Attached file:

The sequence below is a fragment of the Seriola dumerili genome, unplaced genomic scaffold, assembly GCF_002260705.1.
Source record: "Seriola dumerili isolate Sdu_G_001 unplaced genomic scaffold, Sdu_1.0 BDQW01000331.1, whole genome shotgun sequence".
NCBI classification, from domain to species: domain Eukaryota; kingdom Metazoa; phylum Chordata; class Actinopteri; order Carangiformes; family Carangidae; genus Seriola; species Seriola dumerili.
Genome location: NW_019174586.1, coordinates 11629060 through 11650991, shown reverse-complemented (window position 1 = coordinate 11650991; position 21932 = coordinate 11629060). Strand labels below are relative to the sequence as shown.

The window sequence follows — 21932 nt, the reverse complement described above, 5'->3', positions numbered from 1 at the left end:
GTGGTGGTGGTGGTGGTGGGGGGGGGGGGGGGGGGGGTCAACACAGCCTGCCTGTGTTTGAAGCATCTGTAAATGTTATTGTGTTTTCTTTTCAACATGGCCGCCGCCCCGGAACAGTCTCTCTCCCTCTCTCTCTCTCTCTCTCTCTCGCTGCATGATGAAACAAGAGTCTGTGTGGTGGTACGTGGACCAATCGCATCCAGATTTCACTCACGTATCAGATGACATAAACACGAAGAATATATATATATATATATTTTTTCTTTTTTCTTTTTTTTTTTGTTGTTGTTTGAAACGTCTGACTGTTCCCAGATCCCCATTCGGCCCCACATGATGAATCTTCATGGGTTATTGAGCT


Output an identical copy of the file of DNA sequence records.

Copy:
The sequence below is a fragment of the Seriola dumerili genome, unplaced genomic scaffold, assembly GCF_002260705.1.
Source record: "Seriola dumerili isolate Sdu_G_001 unplaced genomic scaffold, Sdu_1.0 BDQW01000331.1, whole genome shotgun sequence".
NCBI classification, from domain to species: domain Eukaryota; kingdom Metazoa; phylum Chordata; class Actinopteri; order Carangiformes; family Carangidae; genus Seriola; species Seriola dumerili.
Genome location: NW_019174586.1, coordinates 11629060 through 11650991, shown reverse-complemented (window position 1 = coordinate 11650991; position 21932 = coordinate 11629060). Strand labels below are relative to the sequence as shown.

The window sequence follows — 21932 nt, the reverse complement described above, 5'->3', positions numbered from 1 at the left end:
GTGGTGGTGGTGGTGGTGGGGGGGGGGGGGGGGGGGGTCAACACAGCCTGCCTGTGTTTGAAGCATCTGTAAATGTTATTGTGTTTTCTTTTCAACATGGCCGCCGCCCCGGAACAGTCTCTCTCCCTCTCTCTCTCTCTCTCTCTCTCGCTGCATGATGAAACAAGAGTCTGTGTGGTGGTACGTGGACCAATCGCATCCAGATTTCACTCACGTATCAGATGACATAAACACGAAGAATATATATATATATATATTTTTTCTTTTTTCTTTTTTTTTTTGTTGTTGTTTGAAACGTCTGACTGTTCCCAGATCCCCATTCGGCCCCACATGATGAATCTTCATGGGTTATTGAGCT